Critics said the order would hinder the ability of women in poor countries to obtain reproductive health services, including family planning, by severing U.S. funding to health clinics that offer a variety of services, including abortion counseling.
The International Planned Parenthood Federation said its partners in Nepal, Kenya and Ethiopia had lost U.S. funding the last time the policy was in effect, during the Bush administration. Because nongovernmental groups in those countries refused to accept the conditions of the policy, they were compelled to close clinics and offer fewer contraceptives, said Kelly Castagnaro, a Planned Parenthood spokeswoman.
A study of 20 sub-Saharan African countries by Stanford University researchers found that in countries that relied heavily on funding from the U.S. for reproductive health services, abortion rates rose when the Reagan-era policy was in place.
“When the policy comes on, fewer women get contraceptives in countries that depend on U.S. funding for family planning,” Eran Bendavid, the lead author of the study, said on Monday.
Castagnaro said the revival of the Mexico City policy could cost Planned Parenthood about $100 million in U.S. funding over the next four years.
In recent decades, abortion rates have declined sharply in the richest countries, including the U.S., where the rate has fallen to its lowest level since the Supreme Court legalized abortion in 1973, according to the Guttmacher Institute, a research group that supports abortion rights. Rates have remained steady in the developing world since the early 1990s.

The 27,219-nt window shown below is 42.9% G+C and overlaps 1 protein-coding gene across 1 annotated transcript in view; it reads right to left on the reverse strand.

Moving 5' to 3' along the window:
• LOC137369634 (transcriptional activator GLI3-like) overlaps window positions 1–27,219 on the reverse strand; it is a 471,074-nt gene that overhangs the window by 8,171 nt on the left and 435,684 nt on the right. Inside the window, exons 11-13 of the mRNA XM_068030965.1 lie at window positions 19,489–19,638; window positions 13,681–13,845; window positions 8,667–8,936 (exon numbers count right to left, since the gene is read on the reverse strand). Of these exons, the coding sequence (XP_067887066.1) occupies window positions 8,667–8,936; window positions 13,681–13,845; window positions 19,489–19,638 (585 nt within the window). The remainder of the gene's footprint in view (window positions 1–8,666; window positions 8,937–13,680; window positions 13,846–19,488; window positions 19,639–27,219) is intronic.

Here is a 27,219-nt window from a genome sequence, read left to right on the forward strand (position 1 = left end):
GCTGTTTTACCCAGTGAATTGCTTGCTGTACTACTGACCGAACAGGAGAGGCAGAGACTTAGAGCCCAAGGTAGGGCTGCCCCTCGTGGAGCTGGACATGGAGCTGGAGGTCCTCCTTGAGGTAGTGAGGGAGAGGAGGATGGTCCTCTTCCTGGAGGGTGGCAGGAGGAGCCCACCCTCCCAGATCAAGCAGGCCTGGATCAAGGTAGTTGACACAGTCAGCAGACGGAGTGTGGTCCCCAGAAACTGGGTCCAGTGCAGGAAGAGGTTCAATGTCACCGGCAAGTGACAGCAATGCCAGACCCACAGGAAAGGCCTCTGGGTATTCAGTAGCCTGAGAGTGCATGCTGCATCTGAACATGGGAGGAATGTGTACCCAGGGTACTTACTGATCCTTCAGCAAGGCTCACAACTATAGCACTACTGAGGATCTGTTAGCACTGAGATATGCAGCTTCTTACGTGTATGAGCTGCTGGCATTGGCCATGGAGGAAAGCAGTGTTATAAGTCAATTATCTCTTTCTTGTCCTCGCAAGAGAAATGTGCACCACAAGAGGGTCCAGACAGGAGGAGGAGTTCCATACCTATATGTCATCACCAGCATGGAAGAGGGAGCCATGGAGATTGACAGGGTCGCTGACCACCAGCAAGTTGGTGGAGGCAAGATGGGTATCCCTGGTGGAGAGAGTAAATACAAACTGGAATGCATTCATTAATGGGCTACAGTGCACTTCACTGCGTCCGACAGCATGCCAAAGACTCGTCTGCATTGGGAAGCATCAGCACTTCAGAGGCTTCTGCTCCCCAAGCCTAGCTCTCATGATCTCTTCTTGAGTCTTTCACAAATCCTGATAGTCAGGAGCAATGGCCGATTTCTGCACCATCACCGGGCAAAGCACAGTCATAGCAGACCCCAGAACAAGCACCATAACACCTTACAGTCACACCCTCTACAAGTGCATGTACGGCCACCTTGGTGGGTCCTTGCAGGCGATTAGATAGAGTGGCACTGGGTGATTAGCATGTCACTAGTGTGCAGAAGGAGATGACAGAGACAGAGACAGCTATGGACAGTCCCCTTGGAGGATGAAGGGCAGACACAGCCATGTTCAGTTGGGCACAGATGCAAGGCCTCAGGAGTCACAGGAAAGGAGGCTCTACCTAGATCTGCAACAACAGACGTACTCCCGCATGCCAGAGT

The World Health Organization says 225 million women in developing nations would like to delay childbearing but are not using contraception for a variety of reasons, including a lack of access.
“President Trump’s reinstatement of the global gag rule ignores decades of research, instead favoring ideological politics over women and families,” Sen. Jeanne Shaheen, D-N.H., said Monday. “We know that when family planning services and contraceptives are easily accessible, there are fewer unplanned pregnancies, maternal deaths and abortions.”
Vicki Saporta, president and chief executive of the National Abortion Federation, a Washington-based advocacy group for abortion rights, said in a statement, “President Trump’s decision to reinstate the global gag rule will endanger already vulnerable women by further curtailing their access to accurate information and safe reproductive health care services.”
Trump’s order repealed one made by President Barack Obama when he took office in 2009, which had repealed the Bush version of the policy from 2001. In effect, Trump reinstated the Bush policy.
Democrats in Congress have tried, unsuccessfully, to pass legislation toscrap the policy. Shaheen said she wouldintroduce similar legislation. But with Republicans controlling both houses of Congress, it is unlikely to pass.
Trump’s pick for ambassador to the U.N., Gov. Nikki Haley of South Carolina, made clear in her confirmation hearing last week that she opposed abortion, but said she supported funding for contraceptive services in U.S. foreign aid programs.
Story topics: nation and world